A new report from the Anti-Phishing Working Group (APWG) shows phishing attacks are occurring at levels not seen since 2016.
The quarterly phishing reports from APWG are compiled from data supplied by APWG members such as Agari, MarkMonitor, RIskIQ, and PhishLabs. The reports provide insights into the methods used by phishers and the extent to which businesses and consumers are being attacked.
In Q3, 2019, more than 86,000 unique phishing sites were identified each month, up 46% from Q2. Hundreds and often thousands of unique URLs are used on each of those phishing sites.
APWG received an average of 39,420 unique phishing email reports each month in Q3, 2019, up 9.09% from Q2. Phishers impersonated an average of 427 brands each month in Q3, up from an average of 313 impersonated brands a month in Q2, 2019.
The biggest phishing targets in Q3 were Software-as-a-Service and webmail sites such as Office 365, which collectively accounted for 33% of attacks. Credentials obtained from attacks on those sites are used in Business Email Compromise (BEC) attacks. The payment industry was the second most targeted (21%), followed by financial institutions (19%). There has been little change in the most targeted industries from previous quarterly reports.
Data from Agari shows that BEC scammers most commonly request gift cards. 56% of all BEC attacks request money in the form of gift cards. 25% of BEC attacks attempt to divert payroll, and 19% of attacks request the direct transfer of funds to accounts controlled by the scammers.
While it is possible to obtain more money from payroll and direct deposit attacks, they are less anonymous, transfers of money are often reversed, and they require the use of money mules. Gift card scams are far easier to cash out, although a typical successful scam is far less profitable. On average, the attackers receive $1,500 per victim in gift card scams compared to $52,325 via wire transfer requests. The largest wire transfer request in Q3 was $850,790. The largest gift card request was $8,000. The gift cards most commonly requested were Google Play (27%), Steam Wallet (14%), Amazon (12%), and Walmart (11%).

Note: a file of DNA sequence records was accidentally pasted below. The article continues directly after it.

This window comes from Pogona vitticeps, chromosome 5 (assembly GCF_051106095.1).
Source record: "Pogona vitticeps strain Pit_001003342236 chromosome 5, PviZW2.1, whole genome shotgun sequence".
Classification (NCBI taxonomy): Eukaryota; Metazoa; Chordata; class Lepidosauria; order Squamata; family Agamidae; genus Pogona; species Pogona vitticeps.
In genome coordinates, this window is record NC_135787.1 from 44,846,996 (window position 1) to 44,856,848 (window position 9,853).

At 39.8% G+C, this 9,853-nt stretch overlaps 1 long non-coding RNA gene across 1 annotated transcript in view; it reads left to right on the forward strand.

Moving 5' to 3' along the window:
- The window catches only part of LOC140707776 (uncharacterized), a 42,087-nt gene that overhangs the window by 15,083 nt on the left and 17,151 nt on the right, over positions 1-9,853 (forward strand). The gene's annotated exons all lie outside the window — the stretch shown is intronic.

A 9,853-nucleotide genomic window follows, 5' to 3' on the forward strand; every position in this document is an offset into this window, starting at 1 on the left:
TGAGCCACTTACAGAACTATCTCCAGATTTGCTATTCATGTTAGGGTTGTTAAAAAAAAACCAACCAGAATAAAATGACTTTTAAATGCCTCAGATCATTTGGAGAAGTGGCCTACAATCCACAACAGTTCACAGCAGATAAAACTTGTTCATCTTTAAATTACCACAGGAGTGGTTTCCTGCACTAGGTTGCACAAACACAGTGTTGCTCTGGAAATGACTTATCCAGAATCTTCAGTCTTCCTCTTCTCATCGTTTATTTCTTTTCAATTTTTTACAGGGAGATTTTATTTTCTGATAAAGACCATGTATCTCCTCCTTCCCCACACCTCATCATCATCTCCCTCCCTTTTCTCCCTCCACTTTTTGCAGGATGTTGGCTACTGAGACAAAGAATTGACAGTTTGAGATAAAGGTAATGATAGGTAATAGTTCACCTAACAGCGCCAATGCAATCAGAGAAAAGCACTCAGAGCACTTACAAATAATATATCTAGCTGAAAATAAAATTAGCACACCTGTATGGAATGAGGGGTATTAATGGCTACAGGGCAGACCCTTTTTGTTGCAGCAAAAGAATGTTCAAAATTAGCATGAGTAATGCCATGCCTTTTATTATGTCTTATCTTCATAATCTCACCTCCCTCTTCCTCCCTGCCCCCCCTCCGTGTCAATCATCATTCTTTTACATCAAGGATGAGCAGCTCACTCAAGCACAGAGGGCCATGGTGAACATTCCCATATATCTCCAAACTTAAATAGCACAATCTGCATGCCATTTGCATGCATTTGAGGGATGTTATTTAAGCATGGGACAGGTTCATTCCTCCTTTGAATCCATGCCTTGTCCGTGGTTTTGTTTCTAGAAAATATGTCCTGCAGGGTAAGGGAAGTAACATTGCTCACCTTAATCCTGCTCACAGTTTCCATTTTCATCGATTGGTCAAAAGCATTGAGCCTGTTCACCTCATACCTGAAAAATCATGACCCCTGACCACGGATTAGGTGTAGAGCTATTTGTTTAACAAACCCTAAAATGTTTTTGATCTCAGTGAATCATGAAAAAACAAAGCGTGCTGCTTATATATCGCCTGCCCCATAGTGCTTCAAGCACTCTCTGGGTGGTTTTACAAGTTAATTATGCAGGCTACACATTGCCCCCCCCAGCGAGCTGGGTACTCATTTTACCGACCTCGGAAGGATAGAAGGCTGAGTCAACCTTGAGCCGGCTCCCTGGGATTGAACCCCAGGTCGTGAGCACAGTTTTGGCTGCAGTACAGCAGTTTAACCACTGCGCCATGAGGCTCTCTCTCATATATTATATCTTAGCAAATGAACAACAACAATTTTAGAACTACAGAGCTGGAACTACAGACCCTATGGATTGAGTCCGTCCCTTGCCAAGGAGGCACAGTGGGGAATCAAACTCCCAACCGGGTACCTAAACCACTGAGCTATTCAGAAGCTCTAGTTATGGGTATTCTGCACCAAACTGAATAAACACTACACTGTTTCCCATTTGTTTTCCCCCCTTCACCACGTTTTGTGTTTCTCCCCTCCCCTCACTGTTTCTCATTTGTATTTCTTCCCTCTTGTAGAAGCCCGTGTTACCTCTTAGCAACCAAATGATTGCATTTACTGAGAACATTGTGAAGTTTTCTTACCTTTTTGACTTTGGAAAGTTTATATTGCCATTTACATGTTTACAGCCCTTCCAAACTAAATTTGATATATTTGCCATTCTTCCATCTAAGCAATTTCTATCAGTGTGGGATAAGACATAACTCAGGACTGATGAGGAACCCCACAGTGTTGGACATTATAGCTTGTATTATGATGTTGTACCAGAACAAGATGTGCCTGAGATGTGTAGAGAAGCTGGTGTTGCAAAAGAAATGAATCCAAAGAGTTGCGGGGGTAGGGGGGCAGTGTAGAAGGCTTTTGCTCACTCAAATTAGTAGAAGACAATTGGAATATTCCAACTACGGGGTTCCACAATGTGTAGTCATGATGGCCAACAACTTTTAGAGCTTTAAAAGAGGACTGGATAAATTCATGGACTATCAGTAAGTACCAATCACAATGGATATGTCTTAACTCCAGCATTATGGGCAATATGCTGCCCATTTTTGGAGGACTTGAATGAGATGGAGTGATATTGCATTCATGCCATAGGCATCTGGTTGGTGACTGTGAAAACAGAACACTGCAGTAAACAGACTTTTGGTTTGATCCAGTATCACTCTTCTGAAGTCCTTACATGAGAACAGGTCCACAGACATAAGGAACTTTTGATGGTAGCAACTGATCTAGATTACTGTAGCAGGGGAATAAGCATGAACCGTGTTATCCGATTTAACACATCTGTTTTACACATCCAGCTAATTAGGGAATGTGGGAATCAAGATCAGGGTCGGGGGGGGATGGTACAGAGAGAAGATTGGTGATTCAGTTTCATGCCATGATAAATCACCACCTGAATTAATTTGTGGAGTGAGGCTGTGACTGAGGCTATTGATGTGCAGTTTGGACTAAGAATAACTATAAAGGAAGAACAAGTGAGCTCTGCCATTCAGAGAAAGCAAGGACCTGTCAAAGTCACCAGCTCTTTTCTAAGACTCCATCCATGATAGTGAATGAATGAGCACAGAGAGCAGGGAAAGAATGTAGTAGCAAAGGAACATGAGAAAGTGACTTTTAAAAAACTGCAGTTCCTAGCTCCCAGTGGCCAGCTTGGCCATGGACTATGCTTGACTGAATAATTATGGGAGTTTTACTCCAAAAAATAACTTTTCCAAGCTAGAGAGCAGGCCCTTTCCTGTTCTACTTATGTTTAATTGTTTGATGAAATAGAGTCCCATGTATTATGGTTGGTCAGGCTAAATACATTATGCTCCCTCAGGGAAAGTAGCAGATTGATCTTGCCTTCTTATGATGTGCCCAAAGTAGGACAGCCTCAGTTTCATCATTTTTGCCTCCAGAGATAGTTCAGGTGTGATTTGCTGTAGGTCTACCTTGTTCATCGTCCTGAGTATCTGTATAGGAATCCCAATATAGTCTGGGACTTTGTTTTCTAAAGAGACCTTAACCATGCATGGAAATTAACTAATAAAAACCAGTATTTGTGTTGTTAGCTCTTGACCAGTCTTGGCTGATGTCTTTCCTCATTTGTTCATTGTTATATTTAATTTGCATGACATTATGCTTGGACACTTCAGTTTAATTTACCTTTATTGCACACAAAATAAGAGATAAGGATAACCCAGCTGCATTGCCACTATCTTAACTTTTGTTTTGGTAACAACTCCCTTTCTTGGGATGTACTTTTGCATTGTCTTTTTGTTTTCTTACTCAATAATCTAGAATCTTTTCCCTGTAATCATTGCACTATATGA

Agari has been tracking the activities of a BEC gang known as Silent Starling. The group consists of three main threat actors who compromise email accounts and set up mail forwarding rules to obtain all emails sent and received from those accounts. The accounts are monitored for weeks or months.
Most attacks are performed on suppliers and vendors. These vendor email compromise scams are becoming much more common than business email compromise scams, as vendor email accounts can be used to conduct phishing campaigns on all companies served by the vendors. That makes the attacks far more profitable than BEC attacks.
Data from PhishLabs shows that the number of phishing attacks using HTTPS sites have been steadily rising since 2016. 68% of phishing URLs now have valid SSL certificates, which shows how important it is for web filtering solutions to decrypt, inspect, and re-encrypt web traffic. It also shows that a alid SSL certificate is no guarantee that a site is genuine.